During the fall forum Dr. Abebe showed statistics that indicated that over a period of time the proportion going to Academic Affairs has gone down. This was occurring at the time when enrollments were increasing and the needs for Academic Affairs were increasing. Currently Academic Affairs has 62% of the budget. The tuition restructuring has helped.
This is a university. There is nothing more important than the academic enterprise.
Maybe the other areas are even more under funded than Academic Affairs. Then they should have had money flowing to them. All of Eastern is under funded.
The other areas get money from local funds and bond issues. Academic Affairs does not.
What benchmark do we use? In the golden age of higher education what proportion was the Academic Affairs budget?
In terms of overall allocation to Academic Affairs 65-68% is considered good. During 1992 it was 67% at Eastern. 66% to 72% is typical.
Streaming funds through Academic Affairs benefits everyone; it certainly benefits the students.
The overall student services ratio has the most to do with overall graduation rate at a university. We are in a consumer-oriented mode in higher education. The traditional vision of faculty and where the money should be budgeted is inconsistent with the expectations of the consumer.
We are not looking for an increase but a restoration of funding. This is why the benchmark is important. If we ask for restoration, that implies there has been erosion-and there has been.
Restoration appeals to the concept that there are good practices associated with running a university.
If the spirit is to increase, then the terms "increase" or "improve" have the appropriate meaning.
Discussion of part 2 of the motion follows:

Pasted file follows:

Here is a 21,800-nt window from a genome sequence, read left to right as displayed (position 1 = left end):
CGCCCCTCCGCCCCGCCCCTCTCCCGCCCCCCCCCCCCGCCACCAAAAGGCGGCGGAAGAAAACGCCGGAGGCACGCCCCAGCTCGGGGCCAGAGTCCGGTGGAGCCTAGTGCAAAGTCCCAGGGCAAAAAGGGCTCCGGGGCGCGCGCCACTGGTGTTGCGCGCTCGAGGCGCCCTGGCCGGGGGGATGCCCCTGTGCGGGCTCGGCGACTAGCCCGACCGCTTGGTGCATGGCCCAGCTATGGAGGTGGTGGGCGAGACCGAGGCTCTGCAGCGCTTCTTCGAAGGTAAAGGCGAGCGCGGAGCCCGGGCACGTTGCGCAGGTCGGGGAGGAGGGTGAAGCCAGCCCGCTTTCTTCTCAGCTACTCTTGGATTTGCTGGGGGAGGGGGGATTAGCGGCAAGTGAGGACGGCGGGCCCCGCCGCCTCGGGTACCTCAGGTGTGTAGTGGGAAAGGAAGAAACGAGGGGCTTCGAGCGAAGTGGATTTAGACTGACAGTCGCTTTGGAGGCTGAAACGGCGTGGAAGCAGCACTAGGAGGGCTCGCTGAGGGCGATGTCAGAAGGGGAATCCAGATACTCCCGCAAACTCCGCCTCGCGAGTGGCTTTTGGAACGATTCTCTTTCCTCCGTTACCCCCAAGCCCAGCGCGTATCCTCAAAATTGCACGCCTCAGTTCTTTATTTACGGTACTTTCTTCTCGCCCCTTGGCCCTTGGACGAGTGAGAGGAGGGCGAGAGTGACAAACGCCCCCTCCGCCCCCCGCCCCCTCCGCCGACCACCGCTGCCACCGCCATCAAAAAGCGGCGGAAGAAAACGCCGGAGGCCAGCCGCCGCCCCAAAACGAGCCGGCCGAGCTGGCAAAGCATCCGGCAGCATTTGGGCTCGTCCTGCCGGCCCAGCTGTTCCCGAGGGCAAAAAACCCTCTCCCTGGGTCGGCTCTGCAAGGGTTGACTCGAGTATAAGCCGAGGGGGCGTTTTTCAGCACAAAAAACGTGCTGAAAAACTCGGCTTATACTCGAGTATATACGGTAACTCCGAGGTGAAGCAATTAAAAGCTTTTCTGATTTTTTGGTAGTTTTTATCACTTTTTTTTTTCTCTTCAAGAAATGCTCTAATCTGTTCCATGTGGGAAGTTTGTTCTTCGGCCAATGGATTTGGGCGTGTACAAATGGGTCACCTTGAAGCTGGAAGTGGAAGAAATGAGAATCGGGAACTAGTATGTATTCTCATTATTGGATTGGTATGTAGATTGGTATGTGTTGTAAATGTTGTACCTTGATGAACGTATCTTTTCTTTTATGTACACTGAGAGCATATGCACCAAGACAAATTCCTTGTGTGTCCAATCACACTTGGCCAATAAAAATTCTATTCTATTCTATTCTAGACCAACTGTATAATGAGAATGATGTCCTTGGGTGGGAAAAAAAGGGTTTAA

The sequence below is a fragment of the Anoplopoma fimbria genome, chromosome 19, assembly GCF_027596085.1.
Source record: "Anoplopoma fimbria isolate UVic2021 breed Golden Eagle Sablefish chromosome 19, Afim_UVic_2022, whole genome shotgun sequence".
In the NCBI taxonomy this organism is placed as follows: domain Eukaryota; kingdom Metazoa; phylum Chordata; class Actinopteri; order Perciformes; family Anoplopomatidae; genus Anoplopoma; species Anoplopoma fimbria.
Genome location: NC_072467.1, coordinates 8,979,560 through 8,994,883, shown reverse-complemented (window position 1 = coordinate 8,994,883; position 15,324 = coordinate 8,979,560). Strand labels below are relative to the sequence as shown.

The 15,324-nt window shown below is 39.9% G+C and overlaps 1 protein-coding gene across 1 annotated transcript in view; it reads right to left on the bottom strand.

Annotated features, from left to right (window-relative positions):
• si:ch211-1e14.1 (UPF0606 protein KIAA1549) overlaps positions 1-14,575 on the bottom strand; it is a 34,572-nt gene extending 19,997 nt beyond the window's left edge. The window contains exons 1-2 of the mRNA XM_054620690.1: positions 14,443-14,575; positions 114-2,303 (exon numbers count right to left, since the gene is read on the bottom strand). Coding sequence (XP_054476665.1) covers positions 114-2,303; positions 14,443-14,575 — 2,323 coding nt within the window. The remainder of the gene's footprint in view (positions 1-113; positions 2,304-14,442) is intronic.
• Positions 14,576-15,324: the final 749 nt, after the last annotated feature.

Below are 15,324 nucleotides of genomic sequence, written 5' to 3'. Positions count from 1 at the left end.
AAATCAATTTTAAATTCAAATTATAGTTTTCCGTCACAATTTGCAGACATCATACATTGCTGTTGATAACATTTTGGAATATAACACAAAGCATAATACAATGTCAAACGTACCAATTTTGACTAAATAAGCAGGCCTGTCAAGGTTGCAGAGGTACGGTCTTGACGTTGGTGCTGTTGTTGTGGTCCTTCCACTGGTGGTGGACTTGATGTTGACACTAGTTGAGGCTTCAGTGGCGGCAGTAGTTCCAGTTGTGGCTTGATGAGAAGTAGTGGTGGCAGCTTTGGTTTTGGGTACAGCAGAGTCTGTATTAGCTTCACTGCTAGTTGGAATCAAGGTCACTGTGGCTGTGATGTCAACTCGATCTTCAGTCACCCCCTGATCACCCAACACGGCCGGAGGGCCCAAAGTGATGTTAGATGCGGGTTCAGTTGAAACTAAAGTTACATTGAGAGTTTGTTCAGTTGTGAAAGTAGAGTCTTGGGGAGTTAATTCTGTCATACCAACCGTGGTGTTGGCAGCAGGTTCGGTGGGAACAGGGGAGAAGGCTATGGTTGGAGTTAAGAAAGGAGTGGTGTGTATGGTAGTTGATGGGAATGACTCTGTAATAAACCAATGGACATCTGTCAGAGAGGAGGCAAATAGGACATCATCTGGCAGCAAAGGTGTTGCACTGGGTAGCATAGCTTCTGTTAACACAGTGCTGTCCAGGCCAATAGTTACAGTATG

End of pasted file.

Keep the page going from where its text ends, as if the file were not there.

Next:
How do we pay for this? This why Academic Affairs needs to have more money. Do new dollars really occur or do they just reallocate? We can endorse this only if the increase is new money.
A new president is arriving soon. This is a goal this Faculty Senate should communicate to here. We trust that the president and others will seek to meet this goal in a positive way.
When we look at the motion, we still talk about "threats" and continue on to increasing the proportion of Unit A faculty. I agree with that in spirit. However, aren't we still implicitly suggesting that annually contracted faculty constitute a threat? We do not mean that, but it may be implied. Annually contracted faculty are not a threat to quality; what is required (or not required-research and service) of them is. They are very competent and qualified people. Further, we are all Unit A faculty. We are talking about another group that has no representation on this body.
The initial language of the motion grew out of the forum. It is not essential to keep that in the motion now. This remove the implication that is not intended.
The threat is not Unit B faculty, but a disproportionate number of Unit B faculty.
We are not talking about people. We are talking proportion. A healthy university has a good proportion of people who are doing teaching, research, and service.
The AFT has adopted this in their quality agenda. We are not contradicting that body-which represents both Unit A and Unit B
Yes: Allison, Best, Coons, Eberly, Foster, Irwin, Lockart, Marlow, Walker, Zahlan. Abstentions: Tidwell.
E. Update on Administrator Performance Appraisal Process. Chair Tidwell researched this and distributed copies of EIU Internal Governing Policy Number 31-Performance Evaluation of Administrative Staff to the Senate. Administrators are to be evaluated annually; the 360 evaluation is to occur every three years. Deans Ivarie and Hitch used the Administrative Performance Appraisal Process for chairs who were up for three-year renewals. The employee and the supervisor determine who will be involved in the evaluation process. The President is the monitor of the process.
VI. Adjourn at 4:00 (Walker)
Nancy D. Marlow, Recorder
Future Agenda Items
A. Slate of candidates for elections
B. Spring Forum
C. Distinguished Faculty Award
D. Proposed Center for Faculty Development